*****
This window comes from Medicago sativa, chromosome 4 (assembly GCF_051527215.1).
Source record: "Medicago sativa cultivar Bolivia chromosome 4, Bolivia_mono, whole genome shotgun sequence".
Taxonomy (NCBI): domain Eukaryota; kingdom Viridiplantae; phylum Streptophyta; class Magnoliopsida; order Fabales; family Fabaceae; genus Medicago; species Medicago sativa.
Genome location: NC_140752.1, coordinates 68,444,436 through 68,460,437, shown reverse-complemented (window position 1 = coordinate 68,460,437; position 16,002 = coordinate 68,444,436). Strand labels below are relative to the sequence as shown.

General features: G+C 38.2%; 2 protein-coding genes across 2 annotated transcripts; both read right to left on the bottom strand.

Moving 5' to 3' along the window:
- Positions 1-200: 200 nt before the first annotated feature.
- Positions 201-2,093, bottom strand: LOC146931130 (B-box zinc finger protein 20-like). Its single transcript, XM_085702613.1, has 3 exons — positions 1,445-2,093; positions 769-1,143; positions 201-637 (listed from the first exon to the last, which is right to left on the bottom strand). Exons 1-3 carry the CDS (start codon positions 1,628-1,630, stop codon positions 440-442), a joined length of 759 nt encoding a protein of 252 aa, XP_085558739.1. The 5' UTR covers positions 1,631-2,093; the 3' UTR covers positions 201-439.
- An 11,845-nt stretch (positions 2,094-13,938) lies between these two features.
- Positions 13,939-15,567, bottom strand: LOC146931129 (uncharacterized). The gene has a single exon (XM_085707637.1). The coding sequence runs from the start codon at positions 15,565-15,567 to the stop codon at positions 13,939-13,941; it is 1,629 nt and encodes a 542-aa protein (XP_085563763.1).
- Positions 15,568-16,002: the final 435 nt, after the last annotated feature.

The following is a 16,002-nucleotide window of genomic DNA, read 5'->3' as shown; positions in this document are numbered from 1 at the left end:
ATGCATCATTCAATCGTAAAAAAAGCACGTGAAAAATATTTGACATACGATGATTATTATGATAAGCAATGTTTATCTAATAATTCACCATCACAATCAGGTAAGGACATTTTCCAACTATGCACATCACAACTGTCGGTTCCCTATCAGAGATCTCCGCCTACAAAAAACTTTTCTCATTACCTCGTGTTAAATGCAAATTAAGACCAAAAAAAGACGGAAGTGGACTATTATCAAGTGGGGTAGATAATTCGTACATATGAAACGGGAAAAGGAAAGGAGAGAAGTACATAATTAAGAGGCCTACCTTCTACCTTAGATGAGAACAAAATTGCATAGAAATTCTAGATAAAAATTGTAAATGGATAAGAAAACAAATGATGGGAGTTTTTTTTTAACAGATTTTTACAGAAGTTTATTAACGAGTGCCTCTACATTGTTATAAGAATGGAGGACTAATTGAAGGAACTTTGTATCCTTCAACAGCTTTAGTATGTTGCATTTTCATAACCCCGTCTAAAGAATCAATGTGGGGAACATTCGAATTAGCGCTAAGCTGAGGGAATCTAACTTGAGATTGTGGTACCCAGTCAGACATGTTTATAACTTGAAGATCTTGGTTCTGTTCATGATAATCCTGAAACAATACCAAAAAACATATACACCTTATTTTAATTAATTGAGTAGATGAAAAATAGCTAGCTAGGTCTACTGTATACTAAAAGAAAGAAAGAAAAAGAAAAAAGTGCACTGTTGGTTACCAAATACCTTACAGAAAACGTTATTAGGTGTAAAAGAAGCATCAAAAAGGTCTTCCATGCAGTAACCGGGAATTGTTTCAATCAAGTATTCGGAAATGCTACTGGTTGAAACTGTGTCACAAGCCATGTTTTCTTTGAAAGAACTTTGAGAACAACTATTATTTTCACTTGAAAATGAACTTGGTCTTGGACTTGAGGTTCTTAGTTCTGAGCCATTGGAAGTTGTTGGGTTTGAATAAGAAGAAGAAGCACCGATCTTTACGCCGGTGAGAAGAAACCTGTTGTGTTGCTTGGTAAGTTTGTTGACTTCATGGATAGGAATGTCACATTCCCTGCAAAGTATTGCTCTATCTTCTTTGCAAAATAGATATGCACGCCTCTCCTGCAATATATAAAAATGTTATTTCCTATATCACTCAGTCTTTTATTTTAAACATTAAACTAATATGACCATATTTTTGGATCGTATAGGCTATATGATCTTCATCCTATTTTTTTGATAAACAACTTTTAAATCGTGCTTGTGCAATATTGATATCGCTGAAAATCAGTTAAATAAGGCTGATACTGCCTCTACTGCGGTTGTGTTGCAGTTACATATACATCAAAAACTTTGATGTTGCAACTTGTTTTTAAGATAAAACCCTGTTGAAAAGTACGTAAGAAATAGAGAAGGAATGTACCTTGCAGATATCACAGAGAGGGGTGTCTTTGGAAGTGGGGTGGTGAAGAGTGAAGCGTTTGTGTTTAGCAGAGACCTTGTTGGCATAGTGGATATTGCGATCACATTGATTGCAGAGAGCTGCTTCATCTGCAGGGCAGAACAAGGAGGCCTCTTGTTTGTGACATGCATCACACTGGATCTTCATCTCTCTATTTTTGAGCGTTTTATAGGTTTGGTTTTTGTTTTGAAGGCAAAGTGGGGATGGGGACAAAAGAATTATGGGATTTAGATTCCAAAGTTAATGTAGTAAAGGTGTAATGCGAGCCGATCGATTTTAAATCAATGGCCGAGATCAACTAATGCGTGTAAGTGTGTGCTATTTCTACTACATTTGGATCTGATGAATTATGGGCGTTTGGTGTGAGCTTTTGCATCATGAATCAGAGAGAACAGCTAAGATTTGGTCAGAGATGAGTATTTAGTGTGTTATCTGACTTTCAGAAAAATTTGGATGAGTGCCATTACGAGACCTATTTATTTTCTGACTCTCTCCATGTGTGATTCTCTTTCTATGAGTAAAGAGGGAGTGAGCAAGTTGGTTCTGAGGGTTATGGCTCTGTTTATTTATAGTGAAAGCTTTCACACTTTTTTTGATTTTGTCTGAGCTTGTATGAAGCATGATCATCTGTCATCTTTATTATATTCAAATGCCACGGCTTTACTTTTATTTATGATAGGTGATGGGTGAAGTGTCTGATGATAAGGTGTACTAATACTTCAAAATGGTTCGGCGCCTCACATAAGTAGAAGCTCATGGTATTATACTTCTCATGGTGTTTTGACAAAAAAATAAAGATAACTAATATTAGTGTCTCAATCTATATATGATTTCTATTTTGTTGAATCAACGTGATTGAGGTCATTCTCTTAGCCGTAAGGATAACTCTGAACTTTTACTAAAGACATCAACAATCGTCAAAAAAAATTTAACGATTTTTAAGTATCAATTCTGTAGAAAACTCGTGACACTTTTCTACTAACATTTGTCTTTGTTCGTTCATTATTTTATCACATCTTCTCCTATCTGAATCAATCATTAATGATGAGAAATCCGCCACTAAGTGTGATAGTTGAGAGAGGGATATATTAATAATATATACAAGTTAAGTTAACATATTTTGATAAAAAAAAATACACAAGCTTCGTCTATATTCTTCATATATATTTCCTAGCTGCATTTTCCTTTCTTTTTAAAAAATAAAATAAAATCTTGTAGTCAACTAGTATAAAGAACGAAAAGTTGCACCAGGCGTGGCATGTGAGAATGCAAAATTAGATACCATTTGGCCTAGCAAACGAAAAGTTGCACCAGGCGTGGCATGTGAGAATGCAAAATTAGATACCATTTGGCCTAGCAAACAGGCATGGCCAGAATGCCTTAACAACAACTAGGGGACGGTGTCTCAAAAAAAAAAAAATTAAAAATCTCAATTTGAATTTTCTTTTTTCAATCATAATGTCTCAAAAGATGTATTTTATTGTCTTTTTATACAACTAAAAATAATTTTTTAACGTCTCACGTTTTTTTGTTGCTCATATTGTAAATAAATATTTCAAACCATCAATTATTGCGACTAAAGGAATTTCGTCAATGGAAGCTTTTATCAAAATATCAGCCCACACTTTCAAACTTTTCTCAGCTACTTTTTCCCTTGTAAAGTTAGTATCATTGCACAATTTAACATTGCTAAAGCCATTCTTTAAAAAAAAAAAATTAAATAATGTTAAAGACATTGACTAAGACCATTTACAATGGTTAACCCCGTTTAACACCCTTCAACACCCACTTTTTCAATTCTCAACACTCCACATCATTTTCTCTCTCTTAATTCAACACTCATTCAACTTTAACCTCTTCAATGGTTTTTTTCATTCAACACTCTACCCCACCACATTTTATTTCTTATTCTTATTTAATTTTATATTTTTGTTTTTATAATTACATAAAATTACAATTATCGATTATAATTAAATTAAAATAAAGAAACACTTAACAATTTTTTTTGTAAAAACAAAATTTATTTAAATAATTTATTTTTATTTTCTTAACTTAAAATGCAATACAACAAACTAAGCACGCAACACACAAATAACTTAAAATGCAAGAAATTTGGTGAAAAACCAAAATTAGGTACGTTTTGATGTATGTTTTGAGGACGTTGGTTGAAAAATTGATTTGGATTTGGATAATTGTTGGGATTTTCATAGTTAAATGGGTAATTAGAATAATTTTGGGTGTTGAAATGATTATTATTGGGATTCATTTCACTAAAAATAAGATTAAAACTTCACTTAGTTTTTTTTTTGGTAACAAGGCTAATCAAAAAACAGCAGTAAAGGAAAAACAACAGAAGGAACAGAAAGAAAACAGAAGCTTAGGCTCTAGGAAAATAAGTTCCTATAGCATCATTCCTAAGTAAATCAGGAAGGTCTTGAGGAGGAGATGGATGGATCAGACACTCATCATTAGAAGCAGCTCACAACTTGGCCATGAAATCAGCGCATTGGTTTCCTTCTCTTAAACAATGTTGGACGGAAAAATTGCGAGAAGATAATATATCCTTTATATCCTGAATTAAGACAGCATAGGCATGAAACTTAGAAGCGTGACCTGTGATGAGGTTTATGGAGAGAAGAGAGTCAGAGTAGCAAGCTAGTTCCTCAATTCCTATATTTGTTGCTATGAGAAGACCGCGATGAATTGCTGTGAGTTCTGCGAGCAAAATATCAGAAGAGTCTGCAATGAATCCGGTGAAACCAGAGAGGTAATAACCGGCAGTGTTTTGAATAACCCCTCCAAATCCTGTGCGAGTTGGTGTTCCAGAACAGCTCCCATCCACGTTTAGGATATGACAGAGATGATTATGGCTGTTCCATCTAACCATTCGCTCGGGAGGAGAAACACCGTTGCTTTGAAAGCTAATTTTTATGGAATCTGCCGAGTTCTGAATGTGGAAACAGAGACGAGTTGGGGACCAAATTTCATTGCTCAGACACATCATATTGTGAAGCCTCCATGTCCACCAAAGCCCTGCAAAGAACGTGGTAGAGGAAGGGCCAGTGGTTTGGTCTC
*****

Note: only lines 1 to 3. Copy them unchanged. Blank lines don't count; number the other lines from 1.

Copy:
This window comes from Medicago sativa, chromosome 4 (assembly GCF_051527215.1).
Source record: "Medicago sativa cultivar Bolivia chromosome 4, Bolivia_mono, whole genome shotgun sequence".
Taxonomy (NCBI): domain Eukaryota; kingdom Viridiplantae; phylum Streptophyta; class Magnoliopsida; order Fabales; family Fabaceae; genus Medicago; species Medicago sativa.